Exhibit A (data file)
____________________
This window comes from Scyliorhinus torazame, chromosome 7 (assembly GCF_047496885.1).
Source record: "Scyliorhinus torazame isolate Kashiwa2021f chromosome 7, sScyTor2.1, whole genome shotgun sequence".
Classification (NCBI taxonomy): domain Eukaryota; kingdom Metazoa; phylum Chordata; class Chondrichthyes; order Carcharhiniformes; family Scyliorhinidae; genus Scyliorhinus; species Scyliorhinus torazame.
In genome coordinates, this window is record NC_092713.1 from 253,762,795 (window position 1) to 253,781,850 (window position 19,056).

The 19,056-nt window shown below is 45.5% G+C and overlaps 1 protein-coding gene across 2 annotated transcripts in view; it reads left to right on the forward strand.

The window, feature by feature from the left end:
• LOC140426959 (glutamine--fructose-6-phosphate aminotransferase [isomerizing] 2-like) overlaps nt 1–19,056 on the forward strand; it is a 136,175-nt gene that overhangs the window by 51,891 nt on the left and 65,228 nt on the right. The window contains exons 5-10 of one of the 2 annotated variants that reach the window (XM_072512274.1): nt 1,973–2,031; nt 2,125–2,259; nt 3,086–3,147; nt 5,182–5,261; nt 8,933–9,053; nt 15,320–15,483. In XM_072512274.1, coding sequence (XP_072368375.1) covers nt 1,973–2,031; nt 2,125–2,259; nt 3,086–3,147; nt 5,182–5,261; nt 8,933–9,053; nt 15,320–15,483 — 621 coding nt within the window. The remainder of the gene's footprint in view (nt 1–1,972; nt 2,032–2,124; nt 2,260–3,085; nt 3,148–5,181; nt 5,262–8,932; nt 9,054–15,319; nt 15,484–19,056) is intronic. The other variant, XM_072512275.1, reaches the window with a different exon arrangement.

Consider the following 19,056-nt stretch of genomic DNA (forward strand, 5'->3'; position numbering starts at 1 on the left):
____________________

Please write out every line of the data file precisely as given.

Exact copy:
This window comes from Scyliorhinus torazame, chromosome 7 (assembly GCF_047496885.1).
Source record: "Scyliorhinus torazame isolate Kashiwa2021f chromosome 7, sScyTor2.1, whole genome shotgun sequence".
Classification (NCBI taxonomy): domain Eukaryota; kingdom Metazoa; phylum Chordata; class Chondrichthyes; order Carcharhiniformes; family Scyliorhinidae; genus Scyliorhinus; species Scyliorhinus torazame.
In genome coordinates, this window is record NC_092713.1 from 253,762,795 (window position 1) to 253,781,850 (window position 19,056).

The 19,056-nt window shown below is 45.5% G+C and overlaps 1 protein-coding gene across 2 annotated transcripts in view; it reads left to right on the forward strand.

The window, feature by feature from the left end:
• LOC140426959 (glutamine--fructose-6-phosphate aminotransferase [isomerizing] 2-like) overlaps nt 1–19,056 on the forward strand; it is a 136,175-nt gene that overhangs the window by 51,891 nt on the left and 65,228 nt on the right. The window contains exons 5-10 of one of the 2 annotated variants that reach the window (XM_072512274.1): nt 1,973–2,031; nt 2,125–2,259; nt 3,086–3,147; nt 5,182–5,261; nt 8,933–9,053; nt 15,320–15,483. In XM_072512274.1, coding sequence (XP_072368375.1) covers nt 1,973–2,031; nt 2,125–2,259; nt 3,086–3,147; nt 5,182–5,261; nt 8,933–9,053; nt 15,320–15,483 — 621 coding nt within the window. The remainder of the gene's footprint in view (nt 1–1,972; nt 2,032–2,124; nt 2,260–3,085; nt 3,148–5,181; nt 5,262–8,932; nt 9,054–15,319; nt 15,484–19,056) is intronic. The other variant, XM_072512275.1, reaches the window with a different exon arrangement.

Consider the following 19,056-nt stretch of genomic DNA (forward strand, 5'->3'; position numbering starts at 1 on the left):